Because they already have such a high level opinion, I think it might be a little bit difficult for them to understand, like, when they’re structuring a response, oh, this is how a student is going to be thinking. Not how a lecturer is going to be thinking, which I think is really– it’s a big thing to come down to, but it’s also something that needs to be addressed. Yeah, it’s very important because you might not even know if you have a problem in that subject until you receive feedback. And if they disclose where your problem areas are, that’s really good. So you can focus on that more.
And expecting the students come to them. Because I don’t know what the schedule their lectures are, but I’d like to think that if I’m spending weeks doing this assignment, handing it in, and they are marking it for anywhere between two to four weeks, I would like to think that they had enough time to be able to write more than two lines. Oh, it’s very good. Or it’s not good enough. And that way we’d be to then pinpoint, I’m weak in this area. I mean, it would be helpful to just have, like, a remark. Maybe even just like once of course, halfway through, just a general remark on what could be improved on.
So I think having some sort of, like, standard that the tutors mark to would also be very useful. I guess it would be better if lecturers could give feedback online. Because you can use everything online these days. And just type a few sentences of which way I could do better and which way I didn’t do well in the final exam. I know this could be time consuming, but it really helps the students. I think maybe doing something like, you know, when we get our assessments back, have a time where students can come in and talk to the lecturers about– Five-minute interviews. Something like that. Yeah. Exactly. Like, maybe if, maybe not, compulsory, you have to come at this time.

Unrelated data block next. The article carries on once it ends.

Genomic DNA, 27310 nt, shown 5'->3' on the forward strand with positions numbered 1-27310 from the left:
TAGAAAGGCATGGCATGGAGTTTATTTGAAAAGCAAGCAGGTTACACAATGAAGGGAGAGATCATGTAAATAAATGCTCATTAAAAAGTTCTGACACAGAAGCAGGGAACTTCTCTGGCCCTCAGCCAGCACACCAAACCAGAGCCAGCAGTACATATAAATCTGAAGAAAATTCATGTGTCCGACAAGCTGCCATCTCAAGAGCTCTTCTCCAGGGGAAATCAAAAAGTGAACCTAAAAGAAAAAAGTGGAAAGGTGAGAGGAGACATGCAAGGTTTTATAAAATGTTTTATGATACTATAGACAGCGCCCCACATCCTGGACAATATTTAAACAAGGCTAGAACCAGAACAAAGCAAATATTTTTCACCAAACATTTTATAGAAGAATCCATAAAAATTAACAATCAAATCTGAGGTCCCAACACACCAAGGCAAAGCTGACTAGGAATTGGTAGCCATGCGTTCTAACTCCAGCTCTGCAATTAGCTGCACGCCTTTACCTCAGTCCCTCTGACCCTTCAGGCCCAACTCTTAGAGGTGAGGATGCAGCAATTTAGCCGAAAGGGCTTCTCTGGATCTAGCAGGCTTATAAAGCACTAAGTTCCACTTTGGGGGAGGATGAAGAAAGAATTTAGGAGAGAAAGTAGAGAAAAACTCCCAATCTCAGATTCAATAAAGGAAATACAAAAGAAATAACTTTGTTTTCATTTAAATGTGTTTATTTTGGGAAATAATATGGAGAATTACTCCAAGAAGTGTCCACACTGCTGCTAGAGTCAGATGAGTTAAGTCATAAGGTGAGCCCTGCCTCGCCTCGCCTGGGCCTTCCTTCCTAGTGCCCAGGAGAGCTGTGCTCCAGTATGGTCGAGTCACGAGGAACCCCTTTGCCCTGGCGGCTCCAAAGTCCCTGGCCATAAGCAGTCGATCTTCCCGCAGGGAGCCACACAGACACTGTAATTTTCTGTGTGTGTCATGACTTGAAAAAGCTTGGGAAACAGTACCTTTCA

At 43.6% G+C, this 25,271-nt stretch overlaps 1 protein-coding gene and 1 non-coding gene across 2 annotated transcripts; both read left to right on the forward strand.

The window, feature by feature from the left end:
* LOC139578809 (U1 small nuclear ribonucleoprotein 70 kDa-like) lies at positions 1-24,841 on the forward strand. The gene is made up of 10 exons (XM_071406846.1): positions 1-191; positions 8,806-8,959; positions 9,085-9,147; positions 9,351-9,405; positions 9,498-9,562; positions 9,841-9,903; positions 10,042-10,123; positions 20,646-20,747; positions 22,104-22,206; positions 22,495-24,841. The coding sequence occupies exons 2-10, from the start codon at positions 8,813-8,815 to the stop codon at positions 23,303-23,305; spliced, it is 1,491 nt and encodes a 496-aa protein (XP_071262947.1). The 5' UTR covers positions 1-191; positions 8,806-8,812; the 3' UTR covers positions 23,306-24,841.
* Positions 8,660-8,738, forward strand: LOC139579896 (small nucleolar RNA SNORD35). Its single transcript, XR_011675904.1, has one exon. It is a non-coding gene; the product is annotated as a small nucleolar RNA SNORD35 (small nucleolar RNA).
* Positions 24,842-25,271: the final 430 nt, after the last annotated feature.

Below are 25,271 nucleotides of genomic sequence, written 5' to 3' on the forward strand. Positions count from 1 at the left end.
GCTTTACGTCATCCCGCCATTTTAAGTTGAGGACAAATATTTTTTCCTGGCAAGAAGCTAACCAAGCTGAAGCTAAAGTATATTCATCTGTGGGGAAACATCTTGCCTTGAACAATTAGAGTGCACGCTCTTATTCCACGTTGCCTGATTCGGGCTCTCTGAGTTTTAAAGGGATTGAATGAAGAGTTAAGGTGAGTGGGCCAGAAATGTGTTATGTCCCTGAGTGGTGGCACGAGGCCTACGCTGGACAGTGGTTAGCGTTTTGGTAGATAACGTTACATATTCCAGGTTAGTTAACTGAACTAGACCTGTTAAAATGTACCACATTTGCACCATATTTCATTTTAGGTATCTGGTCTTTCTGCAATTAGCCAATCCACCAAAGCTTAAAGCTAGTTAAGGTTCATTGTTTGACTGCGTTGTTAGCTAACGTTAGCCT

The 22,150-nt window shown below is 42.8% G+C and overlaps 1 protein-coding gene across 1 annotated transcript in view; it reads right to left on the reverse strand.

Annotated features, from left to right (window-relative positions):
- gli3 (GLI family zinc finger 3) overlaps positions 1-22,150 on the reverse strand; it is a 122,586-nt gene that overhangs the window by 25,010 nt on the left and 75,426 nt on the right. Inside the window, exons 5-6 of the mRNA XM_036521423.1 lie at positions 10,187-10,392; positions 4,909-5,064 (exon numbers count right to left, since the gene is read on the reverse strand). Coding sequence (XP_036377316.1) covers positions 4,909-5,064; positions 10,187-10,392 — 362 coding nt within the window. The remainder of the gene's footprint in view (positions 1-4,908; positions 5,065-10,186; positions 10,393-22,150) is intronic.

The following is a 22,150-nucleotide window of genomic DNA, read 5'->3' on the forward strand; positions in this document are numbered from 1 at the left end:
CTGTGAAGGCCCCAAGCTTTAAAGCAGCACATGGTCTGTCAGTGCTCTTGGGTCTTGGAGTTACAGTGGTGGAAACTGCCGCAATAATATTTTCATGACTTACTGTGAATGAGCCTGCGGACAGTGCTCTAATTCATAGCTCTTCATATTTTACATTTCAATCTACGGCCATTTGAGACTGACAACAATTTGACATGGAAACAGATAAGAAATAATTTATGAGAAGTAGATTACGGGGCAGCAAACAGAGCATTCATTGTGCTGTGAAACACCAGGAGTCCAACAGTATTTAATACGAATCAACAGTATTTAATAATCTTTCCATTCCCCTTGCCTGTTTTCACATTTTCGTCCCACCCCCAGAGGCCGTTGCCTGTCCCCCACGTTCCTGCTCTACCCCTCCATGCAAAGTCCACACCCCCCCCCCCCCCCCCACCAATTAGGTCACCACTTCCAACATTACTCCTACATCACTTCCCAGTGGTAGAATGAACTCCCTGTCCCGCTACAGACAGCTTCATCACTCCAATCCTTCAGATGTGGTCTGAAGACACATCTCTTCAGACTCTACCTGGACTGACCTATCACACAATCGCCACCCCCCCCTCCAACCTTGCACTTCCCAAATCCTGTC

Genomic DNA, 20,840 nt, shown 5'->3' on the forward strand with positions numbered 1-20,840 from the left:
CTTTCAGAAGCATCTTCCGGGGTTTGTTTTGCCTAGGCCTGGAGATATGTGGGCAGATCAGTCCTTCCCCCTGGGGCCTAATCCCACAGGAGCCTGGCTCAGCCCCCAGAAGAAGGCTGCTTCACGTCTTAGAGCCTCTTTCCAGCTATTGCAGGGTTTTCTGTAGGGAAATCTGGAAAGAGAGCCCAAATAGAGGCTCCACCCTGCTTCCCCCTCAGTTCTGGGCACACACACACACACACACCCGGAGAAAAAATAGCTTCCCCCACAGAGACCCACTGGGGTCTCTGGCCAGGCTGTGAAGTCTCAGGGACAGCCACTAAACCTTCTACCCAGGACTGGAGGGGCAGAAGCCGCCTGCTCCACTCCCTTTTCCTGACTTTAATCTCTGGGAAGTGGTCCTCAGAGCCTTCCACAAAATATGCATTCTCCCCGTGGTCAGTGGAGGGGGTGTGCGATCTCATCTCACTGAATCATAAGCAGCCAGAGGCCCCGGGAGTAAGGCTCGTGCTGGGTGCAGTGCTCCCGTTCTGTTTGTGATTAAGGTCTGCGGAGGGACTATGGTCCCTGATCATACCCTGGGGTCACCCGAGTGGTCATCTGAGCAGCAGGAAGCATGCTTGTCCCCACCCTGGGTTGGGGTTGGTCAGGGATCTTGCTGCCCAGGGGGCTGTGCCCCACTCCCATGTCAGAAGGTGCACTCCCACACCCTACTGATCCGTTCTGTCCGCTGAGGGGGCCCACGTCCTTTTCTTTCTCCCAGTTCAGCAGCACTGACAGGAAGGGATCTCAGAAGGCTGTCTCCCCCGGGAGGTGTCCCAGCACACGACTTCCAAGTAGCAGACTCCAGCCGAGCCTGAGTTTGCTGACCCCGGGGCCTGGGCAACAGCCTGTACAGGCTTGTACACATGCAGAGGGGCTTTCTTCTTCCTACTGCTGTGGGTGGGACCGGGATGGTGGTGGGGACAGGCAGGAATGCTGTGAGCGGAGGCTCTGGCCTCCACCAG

But the option is there. The option, yeah. And the lecturers volunteer their time rather than being like, oh, you know– Preferably in the middle of the semester so you know before he hands out, you know, where you sit and what you need to improve on. Making it more personalised. That’s the only way it can really be improved, I imagine. I’m not really sure how it could be done, in what format, or through what forum it could be done better. For each assessment, having it more personalised feedback. Of course, that results in more man hours for tutors, but that would be good. Just for some subjects, to get their feedback to the student in an appropriate time.
I guess, yeah, that’s pretty much it.
We talked to students at UNSW across a range of disciplines and years and asked them about their experiences of assessment in their faculties.
Watch the video and listen to the responses to the questions we asked:
  1. How do you receive feedback in your faculty?
  2. How important is the feedback to your learning? How could this be improved?
Reflection point:
Think about the following question as you watch the video:
Which of the assessment strategies have you used as a teacher or experienced as a learner?

Talking point

How do you think one of these strategies benefits student learning? Why?